pin it to your wall, and never forget it. – Dan Holloway
them. And 15-minute writing sprints are magical. – Madeline
Don’t spend months (or years) pouring your heart and soul
into your book and then slap a crappy-looking cover on it! That’s like putting
a bikini on a mature woman – no one wants to see that and it will deter
potential purchasers!- Janet Eve Josselyn
The rewrite and editing process really takes as long as
writing the book. – Lene Andersen
That it’s important to separate the business side and
creative side of self-publishing. Mixing the two can be detrimental. – Adrienne Thompson
to underprice yourself. – Deb Nam-Krane
Before publishing I wish I had known about self-publishing and the many great programs that can be used to do so. There are pros and cons to using a publisher, it can get costly and frustrating with the time consumed in the communication during the process. – Anna Othitis
Don’t rush to get out there. First impressions are everything. Cover, blurb, opening pages.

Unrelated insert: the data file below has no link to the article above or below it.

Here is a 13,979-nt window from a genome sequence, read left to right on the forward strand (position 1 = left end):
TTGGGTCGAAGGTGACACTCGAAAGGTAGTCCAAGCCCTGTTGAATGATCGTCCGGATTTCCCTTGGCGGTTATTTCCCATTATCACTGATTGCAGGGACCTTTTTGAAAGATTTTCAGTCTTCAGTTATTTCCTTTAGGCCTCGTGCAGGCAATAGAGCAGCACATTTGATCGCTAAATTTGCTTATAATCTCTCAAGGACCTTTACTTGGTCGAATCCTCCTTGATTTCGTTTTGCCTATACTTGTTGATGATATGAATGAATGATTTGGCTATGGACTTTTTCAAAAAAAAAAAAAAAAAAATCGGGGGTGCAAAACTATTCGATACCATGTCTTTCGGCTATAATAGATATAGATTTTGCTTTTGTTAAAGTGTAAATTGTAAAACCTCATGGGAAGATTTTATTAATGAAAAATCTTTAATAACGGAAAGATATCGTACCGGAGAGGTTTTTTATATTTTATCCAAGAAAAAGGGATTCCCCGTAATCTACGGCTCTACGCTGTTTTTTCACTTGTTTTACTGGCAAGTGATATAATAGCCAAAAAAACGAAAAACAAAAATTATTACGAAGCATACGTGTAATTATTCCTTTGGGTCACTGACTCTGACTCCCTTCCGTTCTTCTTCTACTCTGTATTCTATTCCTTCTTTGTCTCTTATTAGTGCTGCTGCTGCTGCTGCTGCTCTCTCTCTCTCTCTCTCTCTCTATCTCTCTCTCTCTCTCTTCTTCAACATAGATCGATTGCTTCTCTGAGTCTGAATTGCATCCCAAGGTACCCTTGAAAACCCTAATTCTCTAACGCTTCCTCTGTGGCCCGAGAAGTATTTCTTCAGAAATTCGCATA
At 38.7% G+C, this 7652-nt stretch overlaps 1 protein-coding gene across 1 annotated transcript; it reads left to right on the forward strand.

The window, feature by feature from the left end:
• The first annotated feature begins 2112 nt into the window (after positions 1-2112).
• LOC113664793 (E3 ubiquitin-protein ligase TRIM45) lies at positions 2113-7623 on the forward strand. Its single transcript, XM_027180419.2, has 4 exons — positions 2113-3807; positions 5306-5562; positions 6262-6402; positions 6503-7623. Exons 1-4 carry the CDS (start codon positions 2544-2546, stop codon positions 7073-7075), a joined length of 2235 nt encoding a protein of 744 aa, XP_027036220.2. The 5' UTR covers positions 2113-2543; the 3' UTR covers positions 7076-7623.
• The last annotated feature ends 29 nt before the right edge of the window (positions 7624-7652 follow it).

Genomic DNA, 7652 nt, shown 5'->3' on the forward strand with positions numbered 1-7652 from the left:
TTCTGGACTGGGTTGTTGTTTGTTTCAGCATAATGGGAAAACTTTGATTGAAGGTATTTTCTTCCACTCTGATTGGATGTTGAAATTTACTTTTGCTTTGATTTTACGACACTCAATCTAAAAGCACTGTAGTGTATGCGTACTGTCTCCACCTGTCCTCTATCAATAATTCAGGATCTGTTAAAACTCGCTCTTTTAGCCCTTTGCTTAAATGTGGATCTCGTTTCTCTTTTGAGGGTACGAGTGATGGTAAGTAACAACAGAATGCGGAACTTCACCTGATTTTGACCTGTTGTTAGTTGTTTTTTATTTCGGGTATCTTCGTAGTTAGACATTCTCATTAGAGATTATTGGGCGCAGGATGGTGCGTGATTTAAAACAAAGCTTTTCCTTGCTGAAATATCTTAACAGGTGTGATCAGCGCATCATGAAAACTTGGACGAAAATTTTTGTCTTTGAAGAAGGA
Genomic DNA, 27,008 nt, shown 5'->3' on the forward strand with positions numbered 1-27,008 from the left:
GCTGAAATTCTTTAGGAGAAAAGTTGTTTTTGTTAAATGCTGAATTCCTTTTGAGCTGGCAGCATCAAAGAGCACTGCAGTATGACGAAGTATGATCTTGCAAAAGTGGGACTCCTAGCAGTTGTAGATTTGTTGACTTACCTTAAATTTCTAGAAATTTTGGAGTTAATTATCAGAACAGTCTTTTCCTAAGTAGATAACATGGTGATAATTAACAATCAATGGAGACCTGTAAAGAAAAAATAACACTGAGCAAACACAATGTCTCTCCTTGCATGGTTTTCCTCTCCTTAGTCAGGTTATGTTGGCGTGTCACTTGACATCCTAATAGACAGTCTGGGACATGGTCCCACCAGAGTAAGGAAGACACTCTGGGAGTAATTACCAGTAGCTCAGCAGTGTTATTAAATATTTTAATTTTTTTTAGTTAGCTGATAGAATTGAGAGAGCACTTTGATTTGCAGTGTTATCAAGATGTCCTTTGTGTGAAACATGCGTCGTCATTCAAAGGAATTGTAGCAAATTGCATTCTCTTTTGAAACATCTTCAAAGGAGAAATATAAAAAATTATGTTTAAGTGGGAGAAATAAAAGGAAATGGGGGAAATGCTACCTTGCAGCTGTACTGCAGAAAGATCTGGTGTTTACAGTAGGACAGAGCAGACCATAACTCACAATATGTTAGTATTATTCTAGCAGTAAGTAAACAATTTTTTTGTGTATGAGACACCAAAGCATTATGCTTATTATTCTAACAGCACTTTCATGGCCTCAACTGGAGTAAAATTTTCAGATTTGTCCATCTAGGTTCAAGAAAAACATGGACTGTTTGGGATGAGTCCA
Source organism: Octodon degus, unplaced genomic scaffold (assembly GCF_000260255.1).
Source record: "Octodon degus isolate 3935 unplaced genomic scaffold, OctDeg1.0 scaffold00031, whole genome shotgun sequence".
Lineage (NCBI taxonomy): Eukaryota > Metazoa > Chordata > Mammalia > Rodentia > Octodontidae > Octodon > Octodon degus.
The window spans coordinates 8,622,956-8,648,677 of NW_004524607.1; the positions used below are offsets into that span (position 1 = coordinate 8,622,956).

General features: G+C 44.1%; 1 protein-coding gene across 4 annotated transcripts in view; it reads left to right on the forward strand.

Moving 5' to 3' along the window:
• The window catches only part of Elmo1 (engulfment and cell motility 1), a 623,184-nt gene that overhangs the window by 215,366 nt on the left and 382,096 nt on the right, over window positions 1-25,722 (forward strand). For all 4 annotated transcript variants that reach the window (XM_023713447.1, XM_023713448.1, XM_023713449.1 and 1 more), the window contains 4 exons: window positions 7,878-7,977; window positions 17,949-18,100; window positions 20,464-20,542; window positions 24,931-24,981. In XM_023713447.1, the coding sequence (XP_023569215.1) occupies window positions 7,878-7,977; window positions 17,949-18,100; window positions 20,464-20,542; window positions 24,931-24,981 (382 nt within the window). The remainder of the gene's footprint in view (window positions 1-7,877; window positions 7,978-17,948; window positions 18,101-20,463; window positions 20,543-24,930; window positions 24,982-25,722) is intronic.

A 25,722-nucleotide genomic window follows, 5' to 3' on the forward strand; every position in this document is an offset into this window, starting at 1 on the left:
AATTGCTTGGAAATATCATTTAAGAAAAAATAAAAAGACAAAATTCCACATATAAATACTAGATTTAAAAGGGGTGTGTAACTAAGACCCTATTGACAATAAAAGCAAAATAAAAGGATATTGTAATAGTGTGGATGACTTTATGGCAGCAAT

You only get one chance at a first impression so make it count. Also, don’t
think that just because trad books “have a few typos” that it doesn’t
matter if yours does too. It does
matter.- Debbie Bennett
beta readers! Then, listen to other writers and use the common information they
are giving you before pushing that publish button. In other words, do NOT do
what I did! LOL – Linda Zukowski
sure your book blurb is the best it can be before you press publish. It goes
without saying that editing, formatting, cover and presentation is as good as
it can be too. – Pam Howes
I wish I had been told, sternly, that a social media platform
is essential for building your author brand but you have to discipline yourself
in ring-fencing time to continue writing creatively. – Ruby Barnes
I wish I’d known that by reading a printed proof I’d notice
literally dozens of errors that I’d missed on-screen, despite reading the
electronic document many, many times. – Peter Reynolds
Don’t write for money, fame, or accolades. If you do, you’ll
be disappointed. Write because you love it.- Simon Parkinson
Focus on writing more books. You don’t realize how much having a second book helps until you have a second book. Promotion is helpful, but if you spend more time promoting than writing your next book, you’re not spending your time well. – RJ Crayton